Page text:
Additionally, we must also think about the implementation and tech transfer activities required to successfully introduce and transition to robotics. If moving forward with a proof-of-concept approach initially, consider the infrastructure needed and impact to the current processes and facilities. Define a robust implementation plan at each stage for minimal impact. Leverage data collection to track and monitor key performance indicators to measure overall impact of these technologies and how they fit into the current processes. Lastly, consider change management strategies to ensure a smooth transition and robust training prior to implementation.

Staying Ahead of the Curve

Ultimately, emerging robotics systems provide novel solutions for CGT manufacturing and alleviates scalability challenges. These technologies will increase throughput while decreasing end-to-end cycle times, decrease COGS due to reduced labor and facility needs, decrease batch variability due to reduced human handling, and relieve manufacturing bottlenecks for both commercial and development manufacturing. Emerging robotics technologies are not far in the future and are becoming a reality at breakneck speed. Many of these robotics systems are still in beta-phase, so now is the time to consider partnerships and investments strategies that align to the vision and business strategy of the organization. To stay ahead of the competition, CGT manufacturers should consider the applicability of robotics in their manufacturing strategy and how it fits in their current business strategy while also considering their current operational state, data infrastructure and technology transfer impacts.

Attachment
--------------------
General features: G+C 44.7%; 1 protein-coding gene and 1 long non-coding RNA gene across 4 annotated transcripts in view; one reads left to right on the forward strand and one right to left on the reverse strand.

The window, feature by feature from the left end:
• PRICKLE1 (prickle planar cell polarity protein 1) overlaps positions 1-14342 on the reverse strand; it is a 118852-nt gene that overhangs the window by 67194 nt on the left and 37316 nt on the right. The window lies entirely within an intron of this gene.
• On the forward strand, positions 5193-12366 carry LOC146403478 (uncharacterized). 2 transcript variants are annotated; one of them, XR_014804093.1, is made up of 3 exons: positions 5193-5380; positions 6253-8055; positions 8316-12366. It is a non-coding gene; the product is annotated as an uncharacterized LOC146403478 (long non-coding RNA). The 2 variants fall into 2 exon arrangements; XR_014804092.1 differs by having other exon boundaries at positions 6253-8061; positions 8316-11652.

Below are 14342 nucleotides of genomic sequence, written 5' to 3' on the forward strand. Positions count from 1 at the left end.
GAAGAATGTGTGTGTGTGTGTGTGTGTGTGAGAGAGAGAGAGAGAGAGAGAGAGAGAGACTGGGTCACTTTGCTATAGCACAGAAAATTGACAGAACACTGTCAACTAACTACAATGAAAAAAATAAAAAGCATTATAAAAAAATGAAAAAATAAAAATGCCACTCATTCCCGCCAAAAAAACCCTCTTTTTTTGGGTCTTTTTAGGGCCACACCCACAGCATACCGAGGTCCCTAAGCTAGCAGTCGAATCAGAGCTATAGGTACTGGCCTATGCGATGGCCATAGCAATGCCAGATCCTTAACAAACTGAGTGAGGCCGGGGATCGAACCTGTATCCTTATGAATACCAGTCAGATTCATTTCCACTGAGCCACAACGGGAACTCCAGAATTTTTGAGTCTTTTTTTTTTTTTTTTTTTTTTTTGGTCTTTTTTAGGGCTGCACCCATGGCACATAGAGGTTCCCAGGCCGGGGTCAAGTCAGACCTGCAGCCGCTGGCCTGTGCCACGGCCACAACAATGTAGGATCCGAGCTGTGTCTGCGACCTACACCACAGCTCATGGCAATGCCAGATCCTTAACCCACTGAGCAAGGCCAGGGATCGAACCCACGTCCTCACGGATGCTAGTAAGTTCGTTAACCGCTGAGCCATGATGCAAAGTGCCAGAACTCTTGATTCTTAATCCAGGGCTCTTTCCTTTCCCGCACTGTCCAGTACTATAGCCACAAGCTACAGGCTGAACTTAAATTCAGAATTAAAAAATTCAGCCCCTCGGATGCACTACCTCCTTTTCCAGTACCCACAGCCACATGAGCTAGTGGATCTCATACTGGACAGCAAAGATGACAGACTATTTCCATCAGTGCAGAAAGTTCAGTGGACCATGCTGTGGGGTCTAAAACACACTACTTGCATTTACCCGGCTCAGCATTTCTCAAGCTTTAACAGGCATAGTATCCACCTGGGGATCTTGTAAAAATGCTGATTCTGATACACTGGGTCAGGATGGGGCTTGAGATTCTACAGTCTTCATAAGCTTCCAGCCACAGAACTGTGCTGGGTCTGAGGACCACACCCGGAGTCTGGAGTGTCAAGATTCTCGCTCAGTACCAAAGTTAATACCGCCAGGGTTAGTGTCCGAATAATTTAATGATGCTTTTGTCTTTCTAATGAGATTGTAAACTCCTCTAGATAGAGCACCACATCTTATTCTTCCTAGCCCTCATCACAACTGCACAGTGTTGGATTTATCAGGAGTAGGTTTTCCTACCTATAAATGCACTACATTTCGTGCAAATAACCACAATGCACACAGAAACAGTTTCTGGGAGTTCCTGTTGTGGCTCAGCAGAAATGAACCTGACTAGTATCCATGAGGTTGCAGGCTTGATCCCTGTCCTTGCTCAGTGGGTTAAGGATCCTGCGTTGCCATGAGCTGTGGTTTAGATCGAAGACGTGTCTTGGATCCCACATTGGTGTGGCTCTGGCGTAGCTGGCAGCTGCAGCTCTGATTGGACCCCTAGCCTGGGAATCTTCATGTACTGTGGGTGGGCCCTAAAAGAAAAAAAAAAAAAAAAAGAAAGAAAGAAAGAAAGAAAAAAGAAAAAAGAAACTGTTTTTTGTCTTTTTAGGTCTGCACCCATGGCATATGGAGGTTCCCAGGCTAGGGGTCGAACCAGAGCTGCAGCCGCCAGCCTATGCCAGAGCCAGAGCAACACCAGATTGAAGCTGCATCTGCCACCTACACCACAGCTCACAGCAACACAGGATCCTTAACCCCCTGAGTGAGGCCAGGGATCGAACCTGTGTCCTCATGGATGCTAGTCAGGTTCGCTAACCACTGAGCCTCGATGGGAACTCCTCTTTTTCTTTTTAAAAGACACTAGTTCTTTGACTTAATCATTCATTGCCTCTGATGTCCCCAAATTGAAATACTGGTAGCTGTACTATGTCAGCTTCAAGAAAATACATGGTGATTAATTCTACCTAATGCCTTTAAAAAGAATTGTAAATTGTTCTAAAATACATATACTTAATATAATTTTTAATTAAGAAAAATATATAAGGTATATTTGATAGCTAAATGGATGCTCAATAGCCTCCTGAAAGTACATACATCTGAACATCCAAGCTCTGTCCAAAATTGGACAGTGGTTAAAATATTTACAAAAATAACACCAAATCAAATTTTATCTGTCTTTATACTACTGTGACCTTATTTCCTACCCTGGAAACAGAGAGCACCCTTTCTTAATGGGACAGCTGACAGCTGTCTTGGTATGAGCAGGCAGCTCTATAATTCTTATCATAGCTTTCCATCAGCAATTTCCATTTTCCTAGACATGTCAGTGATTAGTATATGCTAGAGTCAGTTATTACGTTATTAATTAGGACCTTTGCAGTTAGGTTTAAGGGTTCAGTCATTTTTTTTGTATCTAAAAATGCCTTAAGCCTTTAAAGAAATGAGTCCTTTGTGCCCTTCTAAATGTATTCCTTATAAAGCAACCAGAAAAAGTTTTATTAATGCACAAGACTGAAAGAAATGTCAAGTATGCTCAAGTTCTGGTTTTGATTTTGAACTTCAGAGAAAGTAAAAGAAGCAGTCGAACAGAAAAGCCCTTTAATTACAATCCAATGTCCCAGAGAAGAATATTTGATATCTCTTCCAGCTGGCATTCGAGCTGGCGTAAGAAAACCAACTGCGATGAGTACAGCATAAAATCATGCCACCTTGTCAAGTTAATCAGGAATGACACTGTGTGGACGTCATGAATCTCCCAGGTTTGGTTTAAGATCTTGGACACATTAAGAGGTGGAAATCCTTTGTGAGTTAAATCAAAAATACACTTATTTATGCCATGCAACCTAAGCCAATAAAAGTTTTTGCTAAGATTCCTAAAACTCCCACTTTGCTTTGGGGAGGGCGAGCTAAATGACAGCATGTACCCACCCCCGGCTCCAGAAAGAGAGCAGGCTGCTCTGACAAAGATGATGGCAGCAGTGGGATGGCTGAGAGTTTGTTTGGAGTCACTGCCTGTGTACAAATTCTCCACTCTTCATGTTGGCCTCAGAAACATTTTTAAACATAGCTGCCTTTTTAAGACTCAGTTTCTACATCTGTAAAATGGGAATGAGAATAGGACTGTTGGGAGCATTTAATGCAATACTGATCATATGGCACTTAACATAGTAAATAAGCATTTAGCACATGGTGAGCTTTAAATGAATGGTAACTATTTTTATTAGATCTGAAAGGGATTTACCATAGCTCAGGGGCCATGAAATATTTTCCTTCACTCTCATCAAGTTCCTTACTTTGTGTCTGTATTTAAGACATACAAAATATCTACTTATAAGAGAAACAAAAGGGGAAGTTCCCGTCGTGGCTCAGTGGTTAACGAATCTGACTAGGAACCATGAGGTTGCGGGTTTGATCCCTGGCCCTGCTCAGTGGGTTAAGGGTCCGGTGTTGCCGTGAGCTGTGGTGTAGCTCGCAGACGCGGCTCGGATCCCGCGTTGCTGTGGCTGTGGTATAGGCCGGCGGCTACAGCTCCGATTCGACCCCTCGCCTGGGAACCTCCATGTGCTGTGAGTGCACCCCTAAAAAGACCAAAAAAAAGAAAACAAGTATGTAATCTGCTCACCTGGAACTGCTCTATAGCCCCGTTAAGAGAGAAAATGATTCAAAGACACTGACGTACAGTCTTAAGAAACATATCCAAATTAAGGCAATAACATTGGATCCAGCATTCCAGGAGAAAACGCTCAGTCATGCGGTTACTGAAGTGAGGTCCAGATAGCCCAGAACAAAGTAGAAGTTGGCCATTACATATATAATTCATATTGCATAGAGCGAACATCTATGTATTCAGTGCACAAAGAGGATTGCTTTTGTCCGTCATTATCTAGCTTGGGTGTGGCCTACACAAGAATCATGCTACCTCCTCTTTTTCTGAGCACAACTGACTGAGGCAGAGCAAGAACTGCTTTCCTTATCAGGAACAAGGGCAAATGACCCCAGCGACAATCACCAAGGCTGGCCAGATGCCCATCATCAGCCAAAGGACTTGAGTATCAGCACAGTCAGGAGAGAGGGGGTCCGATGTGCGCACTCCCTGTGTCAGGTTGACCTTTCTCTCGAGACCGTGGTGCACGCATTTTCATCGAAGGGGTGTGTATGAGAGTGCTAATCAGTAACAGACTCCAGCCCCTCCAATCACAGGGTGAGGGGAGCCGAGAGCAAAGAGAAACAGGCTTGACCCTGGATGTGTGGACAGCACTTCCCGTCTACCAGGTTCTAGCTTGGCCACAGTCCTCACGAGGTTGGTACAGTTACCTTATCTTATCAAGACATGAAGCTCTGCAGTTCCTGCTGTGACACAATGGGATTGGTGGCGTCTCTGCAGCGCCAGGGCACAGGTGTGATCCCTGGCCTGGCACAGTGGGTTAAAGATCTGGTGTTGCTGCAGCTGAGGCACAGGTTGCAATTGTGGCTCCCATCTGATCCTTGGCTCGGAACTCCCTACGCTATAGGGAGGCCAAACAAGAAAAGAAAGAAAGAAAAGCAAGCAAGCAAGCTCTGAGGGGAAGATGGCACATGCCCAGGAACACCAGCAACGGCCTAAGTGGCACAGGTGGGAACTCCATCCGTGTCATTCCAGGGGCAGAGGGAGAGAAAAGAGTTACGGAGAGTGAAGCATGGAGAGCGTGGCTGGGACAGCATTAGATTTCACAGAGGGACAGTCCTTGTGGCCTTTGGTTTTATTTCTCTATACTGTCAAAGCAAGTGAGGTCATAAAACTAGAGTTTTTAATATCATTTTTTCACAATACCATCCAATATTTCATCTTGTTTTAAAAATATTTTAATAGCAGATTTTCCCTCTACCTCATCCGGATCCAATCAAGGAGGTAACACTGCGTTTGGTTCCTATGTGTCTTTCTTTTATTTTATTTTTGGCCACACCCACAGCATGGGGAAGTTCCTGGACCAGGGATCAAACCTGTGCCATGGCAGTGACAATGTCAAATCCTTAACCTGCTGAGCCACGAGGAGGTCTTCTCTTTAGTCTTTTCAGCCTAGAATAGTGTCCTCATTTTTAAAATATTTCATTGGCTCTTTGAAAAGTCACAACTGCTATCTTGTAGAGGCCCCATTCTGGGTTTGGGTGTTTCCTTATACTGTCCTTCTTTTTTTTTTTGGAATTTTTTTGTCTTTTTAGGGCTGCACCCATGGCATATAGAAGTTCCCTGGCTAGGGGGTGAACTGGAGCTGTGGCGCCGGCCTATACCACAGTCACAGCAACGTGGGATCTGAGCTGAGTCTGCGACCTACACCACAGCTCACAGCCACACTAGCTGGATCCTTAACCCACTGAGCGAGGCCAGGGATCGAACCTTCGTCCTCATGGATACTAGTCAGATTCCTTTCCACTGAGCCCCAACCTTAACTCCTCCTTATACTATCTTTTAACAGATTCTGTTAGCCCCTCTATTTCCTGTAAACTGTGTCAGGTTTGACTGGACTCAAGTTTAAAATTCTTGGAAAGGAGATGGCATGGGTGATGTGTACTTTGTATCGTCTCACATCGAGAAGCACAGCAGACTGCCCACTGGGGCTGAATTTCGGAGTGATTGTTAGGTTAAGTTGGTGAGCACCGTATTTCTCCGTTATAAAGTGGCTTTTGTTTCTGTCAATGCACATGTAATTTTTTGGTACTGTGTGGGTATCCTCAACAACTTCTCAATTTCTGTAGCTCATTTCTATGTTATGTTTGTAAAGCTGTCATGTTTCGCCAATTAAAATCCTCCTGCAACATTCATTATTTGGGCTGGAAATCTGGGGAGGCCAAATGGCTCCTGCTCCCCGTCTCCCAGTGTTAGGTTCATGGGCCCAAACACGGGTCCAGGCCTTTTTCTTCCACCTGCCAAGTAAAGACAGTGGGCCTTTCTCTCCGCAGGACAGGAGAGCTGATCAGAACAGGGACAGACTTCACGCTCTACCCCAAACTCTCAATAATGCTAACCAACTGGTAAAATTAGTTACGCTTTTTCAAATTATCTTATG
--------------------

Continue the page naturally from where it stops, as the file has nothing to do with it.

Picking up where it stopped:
About the Authors:

‚ÄčKealy Walters – Management Consultant, Cell & Gene Therapies

Kealy is a Management Consultant in Accenture Life Sciences Supply Chain & Operations practice, with biopharmaceutical industry experience specializing in Cell & Gene Therapies.


Martha Perez Linares – Management Consultant, Cell & Gene Therapie

Martha is a Consultant in Accenture Life Sciences Supply Chain & Operations practice, with a specialized focus on Cell and Gene Therapies. Martha has over 4 years of biopharmaceutical industry and consulting experience working across multiple areas including Manufacturing, Quality Assurance and Operational Excellence.

Lena Walton – Management Consultant, Cell & Gene Therapies

Lena is a Consultant within the Accenture Life Sciences R&D practice and specializes in Cell and Gene Therapies. She has both industry and consulting expertise in supporting biopharma companies develop, launch, and sustain Cell and Gene Therapy pipelines.

Dr. Sanjay Srivastava – Managing Director, Cell & Gene Therapy Lead at Accenture

Sanjay has a broad and deep expertise in the underpinning science and business challenges in developing and launching both in-vivo and ex-vivo cell & gene therapies. He directs his C&GT team at Accenture, who has global expertise in R&D, supply chain, manufacturing, and commercial operations